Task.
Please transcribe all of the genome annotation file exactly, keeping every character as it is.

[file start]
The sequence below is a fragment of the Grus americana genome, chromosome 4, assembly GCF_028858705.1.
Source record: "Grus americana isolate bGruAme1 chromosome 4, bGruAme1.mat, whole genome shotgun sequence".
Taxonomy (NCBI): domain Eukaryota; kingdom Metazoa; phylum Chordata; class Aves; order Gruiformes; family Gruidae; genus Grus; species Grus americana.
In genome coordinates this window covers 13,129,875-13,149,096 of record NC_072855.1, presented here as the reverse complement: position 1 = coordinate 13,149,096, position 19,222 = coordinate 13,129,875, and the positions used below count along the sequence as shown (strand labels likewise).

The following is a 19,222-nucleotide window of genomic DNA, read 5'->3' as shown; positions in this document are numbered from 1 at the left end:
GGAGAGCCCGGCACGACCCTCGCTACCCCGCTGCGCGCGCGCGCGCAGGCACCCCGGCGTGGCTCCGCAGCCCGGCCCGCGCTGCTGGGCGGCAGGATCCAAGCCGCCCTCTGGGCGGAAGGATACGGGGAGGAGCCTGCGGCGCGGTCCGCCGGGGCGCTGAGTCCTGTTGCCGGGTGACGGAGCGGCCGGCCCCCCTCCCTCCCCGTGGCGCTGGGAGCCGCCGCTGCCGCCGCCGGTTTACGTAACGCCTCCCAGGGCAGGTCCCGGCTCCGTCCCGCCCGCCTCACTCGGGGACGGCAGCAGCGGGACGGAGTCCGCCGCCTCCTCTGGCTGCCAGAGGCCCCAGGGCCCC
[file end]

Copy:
The sequence below is a fragment of the Grus americana genome, chromosome 4, assembly GCF_028858705.1.
Source record: "Grus americana isolate bGruAme1 chromosome 4, bGruAme1.mat, whole genome shotgun sequence".
Taxonomy (NCBI): domain Eukaryota; kingdom Metazoa; phylum Chordata; class Aves; order Gruiformes; family Gruidae; genus Grus; species Grus americana.
In genome coordinates this window covers 13,129,875-13,149,096 of record NC_072855.1, presented here as the reverse complement: position 1 = coordinate 13,149,096, position 19,222 = coordinate 13,129,875, and the positions used below count along the sequence as shown (strand labels likewise).

The following is a 19,222-nucleotide window of genomic DNA, read 5'->3' as shown; positions in this document are numbered from 1 at the left end:
GGAGAGCCCGGCACGACCCTCGCTACCCCGCTGCGCGCGCGCGCGCAGGCACCCCGGCGTGGCTCCGCAGCCCGGCCCGCGCTGCTGGGCGGCAGGATCCAAGCCGCCCTCTGGGCGGAAGGATACGGGGAGGAGCCTGCGGCGCGGTCCGCCGGGGCGCTGAGTCCTGTTGCCGGGTGACGGAGCGGCCGGCCCCCCTCCCTCCCCGTGGCGCTGGGAGCCGCCGCTGCCGCCGCCGGTTTACGTAACGCCTCCCAGGGCAGGTCCCGGCTCCGTCCCGCCCGCCTCACTCGGGGACGGCAGCAGCGGGACGGAGTCCGCCGCCTCCTCTGGCTGCCAGAGGCCCCAGGGCCCC